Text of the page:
Strengthened in heart, yet sad, that aged man
I left, with interchange of looks and tears,
And lingering speech, and to the Camp began 1695
My war. O’er many a mountain-chain which rears
Its hundred crests aloft, my spirit bears
My frame; o’er many a dale and many a moor,
And gaily now meseems serene earth wears
The blosmy spring’s star-bright investiture, 1700
A vision which aught sad from sadness might allure.
My powers revived within me, and I went,
As one whom winds waft o’er the bending grass,
Through many a vale of that broad continent.
At night when I reposed, fair dreams did pass 1705
Before my pillow;—my own Cythna was,
Not like a child of death, among them ever;
When I arose from rest, a woful mass
That gentlest sleep seemed from my life to sever,
As if the light of youth were not withdrawn for ever. 1710
Aye as I went, that maiden who had reared
The torch of Truth afar, of whose high deeds
The Hermit in his pilgrimage had heard,
Haunted my thoughts.—Ah, Hope its sickness feeds
With whatsoe’er it finds, or flowers or weeds! 1715
Could she be Cythna?—Was that corpse a shade
Such as self-torturing thought from madness breeds?
Why was this hope not torture? Yet it made
A light around my steps which would not ever fade.
1625 Where]When edition 1818.
Over the utmost hill at length I sped, 1720
A snowy steep:—the moon was hanging low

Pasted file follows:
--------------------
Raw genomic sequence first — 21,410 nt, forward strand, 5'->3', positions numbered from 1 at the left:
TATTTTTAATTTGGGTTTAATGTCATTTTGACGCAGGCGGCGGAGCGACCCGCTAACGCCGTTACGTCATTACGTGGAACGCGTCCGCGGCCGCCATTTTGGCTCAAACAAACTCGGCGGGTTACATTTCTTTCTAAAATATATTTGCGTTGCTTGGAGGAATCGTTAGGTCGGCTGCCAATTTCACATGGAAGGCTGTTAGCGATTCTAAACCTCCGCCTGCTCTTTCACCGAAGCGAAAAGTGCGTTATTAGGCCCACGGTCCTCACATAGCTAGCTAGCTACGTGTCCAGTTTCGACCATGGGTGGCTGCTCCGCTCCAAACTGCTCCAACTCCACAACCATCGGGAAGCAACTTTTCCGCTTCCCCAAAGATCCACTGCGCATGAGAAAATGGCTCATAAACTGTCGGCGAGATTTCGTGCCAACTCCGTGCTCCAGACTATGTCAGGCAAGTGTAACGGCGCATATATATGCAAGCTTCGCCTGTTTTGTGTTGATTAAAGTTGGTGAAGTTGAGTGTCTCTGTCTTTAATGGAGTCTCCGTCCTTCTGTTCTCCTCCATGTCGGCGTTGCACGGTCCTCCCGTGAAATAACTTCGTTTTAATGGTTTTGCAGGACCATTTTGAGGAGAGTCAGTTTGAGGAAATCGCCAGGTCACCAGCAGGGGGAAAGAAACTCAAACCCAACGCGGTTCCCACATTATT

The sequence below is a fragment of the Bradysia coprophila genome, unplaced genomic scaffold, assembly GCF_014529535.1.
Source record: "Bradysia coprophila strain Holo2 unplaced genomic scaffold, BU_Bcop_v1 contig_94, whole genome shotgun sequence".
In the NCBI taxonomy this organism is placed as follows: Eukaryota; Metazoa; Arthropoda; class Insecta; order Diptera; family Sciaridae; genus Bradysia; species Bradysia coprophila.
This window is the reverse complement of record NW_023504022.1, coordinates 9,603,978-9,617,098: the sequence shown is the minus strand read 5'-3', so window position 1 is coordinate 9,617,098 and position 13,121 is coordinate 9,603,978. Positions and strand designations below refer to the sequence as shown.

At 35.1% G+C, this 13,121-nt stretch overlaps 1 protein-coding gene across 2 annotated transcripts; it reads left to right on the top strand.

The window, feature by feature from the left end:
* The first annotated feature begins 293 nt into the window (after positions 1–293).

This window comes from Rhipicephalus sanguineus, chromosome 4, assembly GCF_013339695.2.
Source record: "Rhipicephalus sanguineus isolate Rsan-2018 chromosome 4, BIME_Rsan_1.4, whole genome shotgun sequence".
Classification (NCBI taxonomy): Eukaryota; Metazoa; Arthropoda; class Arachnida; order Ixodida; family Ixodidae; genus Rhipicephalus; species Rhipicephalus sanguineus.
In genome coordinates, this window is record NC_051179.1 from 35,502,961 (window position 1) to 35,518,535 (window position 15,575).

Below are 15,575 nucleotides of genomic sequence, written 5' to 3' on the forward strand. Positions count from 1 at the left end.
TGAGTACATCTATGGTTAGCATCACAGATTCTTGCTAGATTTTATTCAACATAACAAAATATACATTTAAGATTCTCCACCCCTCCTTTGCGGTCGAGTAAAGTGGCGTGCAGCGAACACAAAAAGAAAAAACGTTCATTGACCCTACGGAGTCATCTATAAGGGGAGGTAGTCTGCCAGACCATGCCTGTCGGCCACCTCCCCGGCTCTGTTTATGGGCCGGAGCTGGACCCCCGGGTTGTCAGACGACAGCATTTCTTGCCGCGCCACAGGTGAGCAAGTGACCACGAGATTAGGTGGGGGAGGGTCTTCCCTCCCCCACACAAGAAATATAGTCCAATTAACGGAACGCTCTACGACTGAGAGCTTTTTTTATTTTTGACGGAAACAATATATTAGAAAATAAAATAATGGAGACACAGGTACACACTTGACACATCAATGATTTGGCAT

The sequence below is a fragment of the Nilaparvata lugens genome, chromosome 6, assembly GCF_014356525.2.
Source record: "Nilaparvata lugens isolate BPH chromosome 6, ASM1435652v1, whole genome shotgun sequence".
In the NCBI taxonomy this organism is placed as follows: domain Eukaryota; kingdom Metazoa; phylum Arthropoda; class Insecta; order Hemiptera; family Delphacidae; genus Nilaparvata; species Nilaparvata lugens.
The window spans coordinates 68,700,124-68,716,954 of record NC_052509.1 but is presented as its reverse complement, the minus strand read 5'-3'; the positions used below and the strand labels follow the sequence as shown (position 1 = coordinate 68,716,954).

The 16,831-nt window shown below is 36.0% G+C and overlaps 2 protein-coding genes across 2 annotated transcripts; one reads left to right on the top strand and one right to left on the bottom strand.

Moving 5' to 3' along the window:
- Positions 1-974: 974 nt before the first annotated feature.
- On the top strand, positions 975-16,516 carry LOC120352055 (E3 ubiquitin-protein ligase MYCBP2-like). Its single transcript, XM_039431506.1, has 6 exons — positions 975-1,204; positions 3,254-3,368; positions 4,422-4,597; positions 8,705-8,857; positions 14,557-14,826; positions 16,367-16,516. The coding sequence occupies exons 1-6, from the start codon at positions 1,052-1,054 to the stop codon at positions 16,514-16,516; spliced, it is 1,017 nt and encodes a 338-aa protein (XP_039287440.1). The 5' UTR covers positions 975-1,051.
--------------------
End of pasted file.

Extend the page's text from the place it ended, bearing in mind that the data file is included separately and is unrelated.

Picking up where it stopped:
Over the Asian mountains, and outspread
The plain, the City, and the Camp below,
Skirted the midnight Ocean’s glimmering flow;
The City’s moonlit spires and myriad lamps, 1725
Like stars in a sublunar sky did glow,
And fires blazed far amid the scattered camps,
Like springs of flame, which burst where’er swift Earthquake stamps.
All slept but those in watchful arms who stood,
And those who sate tending the beacon’s light, 1730
And the few sounds from that vast multitude
Made silence more profound.—Oh, what a might
Of human thought was cradled in that night!
How many hearts impenetrably veiled
Beat underneath its shade, what secret fight 1735
Evil and good, in woven passions mailed,
Waged through that silent throng—a war that never failed!
And now the Power of Good held victory.
So, through the labyrinth of many a tent,
Among the silent millions who did lie 1740
In innocent sleep, exultingly I went;
The moon had left Heaven desert now, but lent
From eastern morn the first faint lustre showed
An armed youth—over his spear he bent
His downward face.—’A friend!’ I cried aloud, 1745
And quickly common hopes made freemen understood.